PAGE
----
Saturday, December 26, 2009

Always Room for One More

My next door neighbor, Fred, died a week ago Friday. He was a lovely man who my husband and I cared about very much. Fred never said a bad word about anyone and he was always friendly, helpful, and considerate. We’re really missing him. Nine years ago, we moved into our house and met Fred and his wife Mary. They had a huge Chesapeake Bay Retriever dog by the name of Beau.

Big Beau scared the hell out of me for the first year I lived here. He was frequently outside in the unfenced front yard and weighed about 200 pounds. He also had kind of goofy looking eyes, I thought. If I spotted Beau out in front of his house, I would go completely around the block to avoid him. After a year of terror, I took the time to get to know Beau and then realized my fears had been foolish. Beau was a delight.

Beau fell in love with my little cocker spaniel, Mitch. He was an unaltered male and many times tried to consummate the relationship. Mitch, a spayed female, would stand up on her hind legs and smack Beau on the nose with her paw when he got too aggressively amorous. She was quite the lady.

Because my husband and I both worked, we had to leave Mitch in the back yard all day. She had a doghouse, but we were a little worried that she might bark too much with nobody home. We talked to our neighbors and were assured by Fred. He told us, “Don’t worry. This is a dog-friendly neighborhood.”

In 2005, on Easter Sunday, I lost Mitch to a sudden and horrid sickness. I was distraught. I went to Fred and he drove me to the local Shelters to look at the dogs. His kindness was such a help to me. In November, Fred lost his dear dog, Beau. We took Fred and Mary to dinner that night and we had a toast to the wonderful canine who was now romping in heaven with my Mitch.

Fred decided that he wanted to get another dog after a few weeks with Beau gone. Houses seem so quiet and empty without your pet. He and his wife got an eight-week-old Rhodesian Ridgeback and named him Dutch. Dutch was the light of Fred’s life. He was so proud of him! And justifiably so, Dutch is a gorgeous dog. He’s well mannered, friendly and smart.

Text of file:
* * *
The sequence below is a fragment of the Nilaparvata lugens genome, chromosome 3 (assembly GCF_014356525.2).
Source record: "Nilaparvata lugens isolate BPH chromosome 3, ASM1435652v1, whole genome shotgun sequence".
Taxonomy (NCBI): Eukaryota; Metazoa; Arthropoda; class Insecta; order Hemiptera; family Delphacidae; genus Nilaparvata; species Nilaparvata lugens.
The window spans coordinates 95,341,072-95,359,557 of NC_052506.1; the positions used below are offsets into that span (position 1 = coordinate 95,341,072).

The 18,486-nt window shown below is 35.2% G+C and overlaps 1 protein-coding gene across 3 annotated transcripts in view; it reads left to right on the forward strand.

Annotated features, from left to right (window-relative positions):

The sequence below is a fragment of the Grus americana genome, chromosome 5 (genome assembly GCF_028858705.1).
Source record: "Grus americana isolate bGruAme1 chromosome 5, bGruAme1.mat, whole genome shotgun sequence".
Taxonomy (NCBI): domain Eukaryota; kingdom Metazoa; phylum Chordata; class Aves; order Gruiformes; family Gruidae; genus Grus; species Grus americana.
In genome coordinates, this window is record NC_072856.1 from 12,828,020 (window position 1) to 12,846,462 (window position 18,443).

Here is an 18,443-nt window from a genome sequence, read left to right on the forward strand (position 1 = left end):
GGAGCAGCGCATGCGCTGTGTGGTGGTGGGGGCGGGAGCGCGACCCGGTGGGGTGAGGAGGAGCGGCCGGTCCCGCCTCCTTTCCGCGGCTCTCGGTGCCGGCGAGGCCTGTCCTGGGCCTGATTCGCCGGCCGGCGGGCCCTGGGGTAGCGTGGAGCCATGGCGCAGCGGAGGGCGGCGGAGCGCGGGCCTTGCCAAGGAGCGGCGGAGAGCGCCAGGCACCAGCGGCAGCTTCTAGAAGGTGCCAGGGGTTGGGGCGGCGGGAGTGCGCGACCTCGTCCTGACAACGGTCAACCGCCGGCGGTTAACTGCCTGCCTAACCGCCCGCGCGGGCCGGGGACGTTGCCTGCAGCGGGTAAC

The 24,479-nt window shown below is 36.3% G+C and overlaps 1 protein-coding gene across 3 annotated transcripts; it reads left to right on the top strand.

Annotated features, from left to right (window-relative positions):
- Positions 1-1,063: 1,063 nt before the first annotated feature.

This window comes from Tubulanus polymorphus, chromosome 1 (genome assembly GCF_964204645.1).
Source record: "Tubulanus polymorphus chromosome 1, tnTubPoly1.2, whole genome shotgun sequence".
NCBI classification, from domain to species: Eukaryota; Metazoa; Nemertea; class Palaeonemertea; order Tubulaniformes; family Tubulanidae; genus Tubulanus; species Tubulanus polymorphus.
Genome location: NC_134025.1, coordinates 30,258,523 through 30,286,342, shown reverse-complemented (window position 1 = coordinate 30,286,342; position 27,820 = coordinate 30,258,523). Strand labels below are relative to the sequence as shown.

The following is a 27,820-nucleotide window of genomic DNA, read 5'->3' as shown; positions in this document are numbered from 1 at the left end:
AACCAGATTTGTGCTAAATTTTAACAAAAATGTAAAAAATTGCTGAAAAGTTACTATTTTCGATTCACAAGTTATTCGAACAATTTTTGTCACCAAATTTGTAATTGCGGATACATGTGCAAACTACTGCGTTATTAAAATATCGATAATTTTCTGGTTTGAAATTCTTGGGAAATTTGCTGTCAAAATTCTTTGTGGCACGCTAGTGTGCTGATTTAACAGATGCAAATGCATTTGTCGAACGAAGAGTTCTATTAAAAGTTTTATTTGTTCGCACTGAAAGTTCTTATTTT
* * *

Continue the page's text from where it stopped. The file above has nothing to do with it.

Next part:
A couple of years ago, Fred was diagnosed with cancer. He underwent cancer treatments, including surgeries and chemo and radiation. Fred was seventy-three years old, and in wonderful shape for a man that age. He worked out at the gym every day and really took good care of himself. About three weeks ago, we quit seeing Fred and I called Mary to inquire how he was doing. We learned that Fred was terminal and hospice people were taking over his care. Fortunately, he was able to die in his home. It broke my heart to lose him, but I was glad his suffering was over.

Today, Mary told me she was going to have to give Dutch away because he was too much dog for her. (He weighs about 100 pounds.) I told her that Alex and I would take him. We have two big dogs, but I think we can manage with one more. Maybe I feel so strongly about this because in a way, it keeps my connection to Fred. I know Fred is in heaven playing with Beau and Mitch and I know they are having a great time in that Big Dog-Friendly Neighborhood!

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